With Poydras the Parrot
photo courtesy of Library of Congress Prints and Photographs Division Washington, D.C. 20540 USA
Dear Julia and Poydras,
I have seen pictures of Horticultural Hall, the magnificent glass-enclosed conservatory that was built for the 1884 World’s Fair at what is now Audubon Park and never cease to marvel at its elegance and beauty. I heard it was demolished after the great hurricane of 1915 but do you know exactly when it was torn down?
Horticultural Hall wasn’t demolished “after” the 1915 hurricane – hurricane-force winds blew the building completely apart the evening of Wed., Sept. 29, 1915. It was never rebuilt.
Within the span of nine years, Horticultural Hall was threatened at least three times by high winds and tropical storms. The massive glass-enclosed wood frame building, which measured 600-by-190 feet, had a near miss in early Oct. 1906 when a tornado struck the park, uprooting a mature oak but sparing Horticultural Hall. Three years later, on the morning of Sept. 20, ’09, the building sustained a direct hit from a tornado which tore away the structure’s Magazine Street side. Horticultural Hall was rebuilt, but was lost forever in the ’15 hurricane.
Horticultural Hall was erected for the 1884 World’s Fair, which was officially known as the World’s Industrial and Cotton Centennial Exposition at New Orleans. It is shown in its heyday in this Thomas Hunter lithograph from the Library of Congress.
I read somewhere that Huey Long had a house at 14 Audubon Place. When I was a student at Newcomb in the 1970s, I walked down that street and the No. 14 lot was vacant. I’m wondering if you can tell me what happened to Long’s house. I know another was built there after I saw the vacant lot. Can you satisfy my curiosity?
You had the right address but the wrong street. Huey P. Long did indeed have a residence at 14 Audubon, but it was Audubon Boulevard, not Audubon Place. In 1932, Gov. Long purchased the home from its original owner, Simon J. Shwartz. After Long’s assassination, his widow sold the residence to the State of Louisiana, which initially used it as a memorial to the colorful politician.
In Jan. 1978, the state appeared to classify preparations for the mansion’s sale as “crisis spending.” On Jan. 10, The Times-Picayune reported the state legislature’s Interim Emergency Board approved, as part of more than $600,000 in emergency spending, the Office of Facility Planning’s request for $8,000 to appraise and nationally advertise for sale Huey P. Long’s former Audubon Boulevard residence. According to the Bureau of Labor Statistics, that $8,000 would be about $28,800 in today’s funds.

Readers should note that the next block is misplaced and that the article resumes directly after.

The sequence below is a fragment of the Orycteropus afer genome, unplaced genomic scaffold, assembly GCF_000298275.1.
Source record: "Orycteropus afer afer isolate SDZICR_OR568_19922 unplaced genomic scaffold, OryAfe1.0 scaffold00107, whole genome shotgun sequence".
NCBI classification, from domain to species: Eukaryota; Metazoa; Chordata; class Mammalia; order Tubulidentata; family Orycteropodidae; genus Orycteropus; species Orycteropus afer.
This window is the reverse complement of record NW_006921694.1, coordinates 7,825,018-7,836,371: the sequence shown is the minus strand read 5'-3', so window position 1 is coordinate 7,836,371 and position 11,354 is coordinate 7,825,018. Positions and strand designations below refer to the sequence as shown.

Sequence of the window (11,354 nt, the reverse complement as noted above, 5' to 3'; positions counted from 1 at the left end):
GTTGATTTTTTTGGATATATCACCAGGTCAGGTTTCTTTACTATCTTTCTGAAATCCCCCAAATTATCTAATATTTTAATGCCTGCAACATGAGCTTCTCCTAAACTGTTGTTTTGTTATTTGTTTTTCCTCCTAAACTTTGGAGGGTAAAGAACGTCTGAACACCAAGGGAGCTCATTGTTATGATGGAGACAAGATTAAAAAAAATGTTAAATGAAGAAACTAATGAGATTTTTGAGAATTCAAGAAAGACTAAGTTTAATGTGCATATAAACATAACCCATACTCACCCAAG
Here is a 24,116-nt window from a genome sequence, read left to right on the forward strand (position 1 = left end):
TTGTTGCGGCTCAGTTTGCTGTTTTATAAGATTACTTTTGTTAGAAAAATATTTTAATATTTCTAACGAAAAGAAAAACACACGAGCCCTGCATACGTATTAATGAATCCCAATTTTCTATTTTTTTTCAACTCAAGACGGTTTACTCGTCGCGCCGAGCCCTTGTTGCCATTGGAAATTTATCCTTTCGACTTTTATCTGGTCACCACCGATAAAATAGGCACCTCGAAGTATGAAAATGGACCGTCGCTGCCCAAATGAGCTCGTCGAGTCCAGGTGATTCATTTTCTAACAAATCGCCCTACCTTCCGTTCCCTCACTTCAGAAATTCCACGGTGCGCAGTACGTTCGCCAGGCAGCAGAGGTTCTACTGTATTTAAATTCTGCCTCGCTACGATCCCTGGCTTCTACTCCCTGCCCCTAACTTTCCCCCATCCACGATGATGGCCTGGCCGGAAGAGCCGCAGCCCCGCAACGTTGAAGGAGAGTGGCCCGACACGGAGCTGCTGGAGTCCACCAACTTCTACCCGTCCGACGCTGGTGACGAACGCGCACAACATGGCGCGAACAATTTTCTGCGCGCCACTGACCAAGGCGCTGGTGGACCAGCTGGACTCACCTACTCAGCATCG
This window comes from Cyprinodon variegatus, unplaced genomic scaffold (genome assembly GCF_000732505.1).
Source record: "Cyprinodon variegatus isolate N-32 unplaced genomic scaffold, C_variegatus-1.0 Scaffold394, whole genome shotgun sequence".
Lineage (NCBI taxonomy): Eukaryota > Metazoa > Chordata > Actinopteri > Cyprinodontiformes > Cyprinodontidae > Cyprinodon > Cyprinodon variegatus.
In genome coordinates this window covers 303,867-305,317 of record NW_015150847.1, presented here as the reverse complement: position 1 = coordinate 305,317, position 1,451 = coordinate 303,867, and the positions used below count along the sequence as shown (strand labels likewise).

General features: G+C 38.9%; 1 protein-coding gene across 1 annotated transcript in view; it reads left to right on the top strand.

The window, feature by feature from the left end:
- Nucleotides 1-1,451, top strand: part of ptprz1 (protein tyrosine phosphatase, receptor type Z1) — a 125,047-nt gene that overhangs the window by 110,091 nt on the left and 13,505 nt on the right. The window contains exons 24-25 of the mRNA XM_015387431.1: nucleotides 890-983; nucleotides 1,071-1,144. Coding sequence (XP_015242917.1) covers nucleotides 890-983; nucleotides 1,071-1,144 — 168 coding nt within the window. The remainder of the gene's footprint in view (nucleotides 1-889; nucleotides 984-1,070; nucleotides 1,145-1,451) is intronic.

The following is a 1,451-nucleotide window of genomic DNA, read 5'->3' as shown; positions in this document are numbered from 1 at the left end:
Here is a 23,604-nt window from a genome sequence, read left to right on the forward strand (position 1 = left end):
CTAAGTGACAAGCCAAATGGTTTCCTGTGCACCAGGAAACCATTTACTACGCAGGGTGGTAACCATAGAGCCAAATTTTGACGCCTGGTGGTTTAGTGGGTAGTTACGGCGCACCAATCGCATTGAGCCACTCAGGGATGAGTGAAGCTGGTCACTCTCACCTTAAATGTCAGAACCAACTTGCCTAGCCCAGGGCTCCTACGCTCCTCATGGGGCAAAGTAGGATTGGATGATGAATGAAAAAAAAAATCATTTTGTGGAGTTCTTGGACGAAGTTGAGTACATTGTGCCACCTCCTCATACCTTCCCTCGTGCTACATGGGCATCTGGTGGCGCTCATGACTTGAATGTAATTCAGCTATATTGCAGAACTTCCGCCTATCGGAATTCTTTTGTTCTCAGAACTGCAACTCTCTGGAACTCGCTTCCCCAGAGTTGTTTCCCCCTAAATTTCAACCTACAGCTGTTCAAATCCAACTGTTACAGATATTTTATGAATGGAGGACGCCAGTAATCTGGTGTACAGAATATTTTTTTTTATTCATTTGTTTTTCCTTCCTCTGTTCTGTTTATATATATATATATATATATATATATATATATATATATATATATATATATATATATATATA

Huey P. Long’s former residence at 14 Audubon Blvd. returned to private residential use and ownership in 1979. The Emile Weil-designed home, which was built in ’24, still stands and is an officially designated city historic landmark.
Dear Julia and Poydras,
There is a strange piece of concrete on the downtown lake side on St. Charles Avenue at Marengo Street. I cannot imagine what it is or what it was used for. It appears to be the tip of an obelisk. Moreover it’s placed in an awkward manner at the intersection. Please do whatever you can to solve the mystery of the top of an obelisk. I am trusting in Poydras’ ability to find answers to mysteries.
Poydras did some aerial reconnaissance based on your directions but reports he found no concrete obelisk at the downtown lake corner of St. Charles Avenue and Marengo Street. He believe you must have meant the downtown river side of that intersection, in the block bounded by St. Charles Avenue and Constantinople, Pitt and Marengo streets.
There are actually four such little obelisks in that block, all of which are on the St. Charles Avenue side of the residence at 4036 St. Charles Ave. Perhaps you missed the other three because they are obscured by shrubbery. Because of the height and location of the four obelisks, they appear to have been end points of a now-vanished low wall running along the front of the property. An early photograph of the residence appears in the Friends of the Cabildo’s New Orleans Architecture: Volume VII: Jefferson City and confirms the existence of a low wall or high curbing with taller end pieces that appear to correspond with size, appearance and locations of the surviving mini-obelisks. Renowned architect Emile Weil designed the home, which was completed in 1902 for Maline Godchaux Lehmann (d. ’11), widow of prominent dry goods merchant Abraham Lehmann.
I am quite sure your obelisk was straight when installed but it should be noted that it may have settled unevenly over the years. It should also be noted that a mature oak tree, which was planted after the house was built, is in the immediate vicinity.
Win a chappy’s restaurant gift certificate
Here is a chance to eat, drink and have your curiosity satiated all at once. Send Julia a question. If we use it, you’ll be eligible for a monthly drawing for one of two $25 gift certificates at Chappy’s Restaurant on Magazine Street. To take part, send your question to: Julia Street, c/o New Orleans Magazine, 110 Veterans Blvd., Suite 123, Metairie, LA 70005 or email: Errol@MyNewOrleans.com. This month’s winners are: Cynthia Derby, Metairie; and Tony Clesi, New Orleans.